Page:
"The Mylar over the silver gives a great depth effect," said Mann.
Outside of kindergarten in Alabama, three years in Norway and college at the University of Florida, Sher is a Northern Virginia lifer. She was an avid tennis player, but a serious knee injury turned her attention elsewhere — developing a passion for creating jewelry.
Based on volume, that’s a palpable passion: Sher has created hundreds of pieces. She’s developing a Web site, www.beadsonline.biz, to expand her customer base.
In addition to the extensive collection of necklaces, bracelets and earrings she’ll be showing at Art on the Avenue, Sher said her assortment includes some items other jewelry artists don’t typically show, like beaded watches, book markers and eyeglass holders.
If his art wasn’t attention-grabbing enough, the name of Paul Bierman’s artistic venture certainly is: BoxBoy Demented Decoupage.
Bierman, a Mount Vernon-based artist, creates decoupaged art items — mostly boxes — of varying themes, selling his wares on the weekends in Arlington and D.C. Originally from Memphis, Bierman creates boxes adorned with an amazing array of images: from scary clowns to Kirk-era "Star Trek" to scenes from "The Exorcist."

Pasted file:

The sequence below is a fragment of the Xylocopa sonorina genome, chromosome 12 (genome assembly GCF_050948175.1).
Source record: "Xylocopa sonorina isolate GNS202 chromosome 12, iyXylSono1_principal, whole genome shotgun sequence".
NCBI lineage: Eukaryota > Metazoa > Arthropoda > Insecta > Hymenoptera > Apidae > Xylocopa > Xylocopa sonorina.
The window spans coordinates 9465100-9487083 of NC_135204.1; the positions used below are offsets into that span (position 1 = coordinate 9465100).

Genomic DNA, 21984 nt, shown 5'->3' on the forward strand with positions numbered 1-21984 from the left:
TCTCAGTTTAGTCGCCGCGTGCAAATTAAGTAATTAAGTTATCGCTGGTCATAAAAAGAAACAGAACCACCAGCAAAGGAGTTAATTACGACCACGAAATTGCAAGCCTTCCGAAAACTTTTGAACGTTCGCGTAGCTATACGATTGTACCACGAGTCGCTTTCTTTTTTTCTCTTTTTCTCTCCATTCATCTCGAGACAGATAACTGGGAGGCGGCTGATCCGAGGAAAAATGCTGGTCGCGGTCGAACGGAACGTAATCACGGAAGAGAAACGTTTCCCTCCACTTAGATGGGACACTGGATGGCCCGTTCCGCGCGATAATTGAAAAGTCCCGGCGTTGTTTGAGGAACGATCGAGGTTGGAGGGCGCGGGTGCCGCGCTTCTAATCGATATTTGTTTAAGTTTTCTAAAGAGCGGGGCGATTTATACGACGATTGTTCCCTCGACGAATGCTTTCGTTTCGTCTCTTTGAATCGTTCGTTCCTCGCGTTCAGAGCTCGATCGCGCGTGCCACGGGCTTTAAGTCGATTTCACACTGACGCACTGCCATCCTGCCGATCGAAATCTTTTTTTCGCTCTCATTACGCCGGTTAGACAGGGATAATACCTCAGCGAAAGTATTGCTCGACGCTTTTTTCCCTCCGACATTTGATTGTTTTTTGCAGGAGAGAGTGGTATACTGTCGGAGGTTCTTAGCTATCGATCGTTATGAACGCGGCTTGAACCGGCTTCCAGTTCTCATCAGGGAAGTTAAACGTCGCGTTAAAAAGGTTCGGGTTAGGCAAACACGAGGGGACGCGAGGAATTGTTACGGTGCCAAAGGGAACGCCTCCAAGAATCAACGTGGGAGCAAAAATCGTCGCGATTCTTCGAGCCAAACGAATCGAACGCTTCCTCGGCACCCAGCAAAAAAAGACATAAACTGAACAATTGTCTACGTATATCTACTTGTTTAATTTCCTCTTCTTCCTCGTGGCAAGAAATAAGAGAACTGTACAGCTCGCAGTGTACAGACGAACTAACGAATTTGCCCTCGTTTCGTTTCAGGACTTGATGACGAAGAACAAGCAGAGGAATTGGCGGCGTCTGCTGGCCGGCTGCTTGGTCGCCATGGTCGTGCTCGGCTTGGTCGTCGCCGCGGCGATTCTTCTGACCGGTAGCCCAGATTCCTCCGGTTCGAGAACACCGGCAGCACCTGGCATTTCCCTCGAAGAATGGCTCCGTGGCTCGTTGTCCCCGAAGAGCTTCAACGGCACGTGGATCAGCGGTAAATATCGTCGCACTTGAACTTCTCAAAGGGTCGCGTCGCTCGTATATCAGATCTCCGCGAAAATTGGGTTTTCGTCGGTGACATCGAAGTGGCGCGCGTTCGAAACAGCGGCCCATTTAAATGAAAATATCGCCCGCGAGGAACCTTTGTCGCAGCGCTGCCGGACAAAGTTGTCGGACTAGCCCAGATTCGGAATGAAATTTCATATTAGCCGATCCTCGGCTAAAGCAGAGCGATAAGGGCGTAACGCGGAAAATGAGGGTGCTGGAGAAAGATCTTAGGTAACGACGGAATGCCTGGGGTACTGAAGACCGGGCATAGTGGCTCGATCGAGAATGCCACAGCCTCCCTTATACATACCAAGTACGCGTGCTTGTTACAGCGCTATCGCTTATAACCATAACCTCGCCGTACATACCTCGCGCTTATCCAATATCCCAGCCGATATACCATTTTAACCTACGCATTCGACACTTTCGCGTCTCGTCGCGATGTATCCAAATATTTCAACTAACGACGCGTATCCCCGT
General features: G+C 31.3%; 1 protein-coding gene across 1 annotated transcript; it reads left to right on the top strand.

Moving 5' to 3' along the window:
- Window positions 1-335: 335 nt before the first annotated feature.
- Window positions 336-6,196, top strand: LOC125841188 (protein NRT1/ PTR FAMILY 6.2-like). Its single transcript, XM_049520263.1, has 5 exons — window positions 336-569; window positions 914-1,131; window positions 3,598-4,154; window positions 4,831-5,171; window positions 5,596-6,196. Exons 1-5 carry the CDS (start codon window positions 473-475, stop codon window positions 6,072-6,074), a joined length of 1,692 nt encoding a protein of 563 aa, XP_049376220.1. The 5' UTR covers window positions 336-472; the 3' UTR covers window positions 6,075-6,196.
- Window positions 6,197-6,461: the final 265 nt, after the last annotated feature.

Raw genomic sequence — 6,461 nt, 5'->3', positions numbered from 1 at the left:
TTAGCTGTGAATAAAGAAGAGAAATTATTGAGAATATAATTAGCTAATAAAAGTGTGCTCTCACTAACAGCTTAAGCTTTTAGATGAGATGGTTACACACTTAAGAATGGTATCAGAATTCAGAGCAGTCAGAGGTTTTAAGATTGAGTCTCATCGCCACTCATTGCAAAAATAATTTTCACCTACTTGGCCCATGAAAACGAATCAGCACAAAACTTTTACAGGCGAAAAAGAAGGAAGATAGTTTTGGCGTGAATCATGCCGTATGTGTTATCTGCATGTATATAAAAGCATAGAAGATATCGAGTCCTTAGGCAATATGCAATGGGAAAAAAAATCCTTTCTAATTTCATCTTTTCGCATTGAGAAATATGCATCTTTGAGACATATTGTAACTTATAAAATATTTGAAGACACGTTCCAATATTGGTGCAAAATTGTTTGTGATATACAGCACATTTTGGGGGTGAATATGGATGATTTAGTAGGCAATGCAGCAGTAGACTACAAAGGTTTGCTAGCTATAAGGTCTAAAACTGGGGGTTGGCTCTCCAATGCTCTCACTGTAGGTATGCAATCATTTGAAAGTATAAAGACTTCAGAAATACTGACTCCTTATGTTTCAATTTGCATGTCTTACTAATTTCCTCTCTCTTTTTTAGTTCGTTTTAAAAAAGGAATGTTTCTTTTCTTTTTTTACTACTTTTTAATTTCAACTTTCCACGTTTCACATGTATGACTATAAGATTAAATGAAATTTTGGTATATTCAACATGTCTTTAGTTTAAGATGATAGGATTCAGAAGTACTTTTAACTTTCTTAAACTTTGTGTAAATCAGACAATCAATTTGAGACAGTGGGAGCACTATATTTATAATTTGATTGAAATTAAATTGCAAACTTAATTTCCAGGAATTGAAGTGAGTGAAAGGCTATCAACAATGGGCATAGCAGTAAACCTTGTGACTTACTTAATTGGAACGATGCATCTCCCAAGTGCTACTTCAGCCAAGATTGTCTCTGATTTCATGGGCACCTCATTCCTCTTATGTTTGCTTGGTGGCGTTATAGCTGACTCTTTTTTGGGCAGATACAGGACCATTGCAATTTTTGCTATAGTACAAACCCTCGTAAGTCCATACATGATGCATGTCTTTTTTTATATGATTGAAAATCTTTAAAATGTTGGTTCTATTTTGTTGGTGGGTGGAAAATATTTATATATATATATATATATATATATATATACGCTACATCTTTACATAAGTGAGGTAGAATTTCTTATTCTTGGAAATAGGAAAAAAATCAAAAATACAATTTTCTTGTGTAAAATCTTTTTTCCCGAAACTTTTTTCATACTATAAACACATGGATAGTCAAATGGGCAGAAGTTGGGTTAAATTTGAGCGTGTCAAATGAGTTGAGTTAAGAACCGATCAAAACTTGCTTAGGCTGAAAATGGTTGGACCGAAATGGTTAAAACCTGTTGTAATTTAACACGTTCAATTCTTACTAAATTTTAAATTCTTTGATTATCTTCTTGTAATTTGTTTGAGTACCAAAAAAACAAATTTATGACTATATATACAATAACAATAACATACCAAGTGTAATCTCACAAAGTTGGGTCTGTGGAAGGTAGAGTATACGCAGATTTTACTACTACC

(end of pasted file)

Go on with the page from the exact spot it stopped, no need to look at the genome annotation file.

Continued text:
His newest endeavor is a project called "DecoHeads," which Bierman describes as decoupaged wig stands. Each one has a theme — an Egyptian head called "Tut Uncommon," a skeleton theme called "Dead Head" — and some pieces from the collection can be viewed on his Web site, www.Boxboyboxes.com.
He said this is his sixth Art on the Avenue, and that it’s historically been his best show of the year. "The weather has always cooperated for the most part, and this is one of the few Saturdays a year that I pray to the weather gods to smile upon us," he said. "The event is well supported and attended, and the promoters of the event have been nothing but helpful and overly supportive."
Devon Bennett is the owner of Studio 1500 near Raleigh.
So what’s a North Carolina artist doing with an exhibit at a Del Ray festival?
"We drive 12 hours every year to attend. That says a lot," said Bennett. "I have a large customer base in Alexandria."
Bennett is a hot glass artist, making original glass beads and incorporating them into one-of-a-kind designs. "One of my beads can have up to 28 layers of glass in a single bead."
To see examples of Bennett’s work, visit www.studio1500.com.
Local artist Leah Sturgis moved to Northern Virginia from Alaska three years ago.
To coin a phrase: you can take the girl out of Alaska, but you can’t take the Alaska out of her art.
"I like to use pieces of nature, caribou antler, porcupine quills, bone, shell," said Sturgis of her jewelry.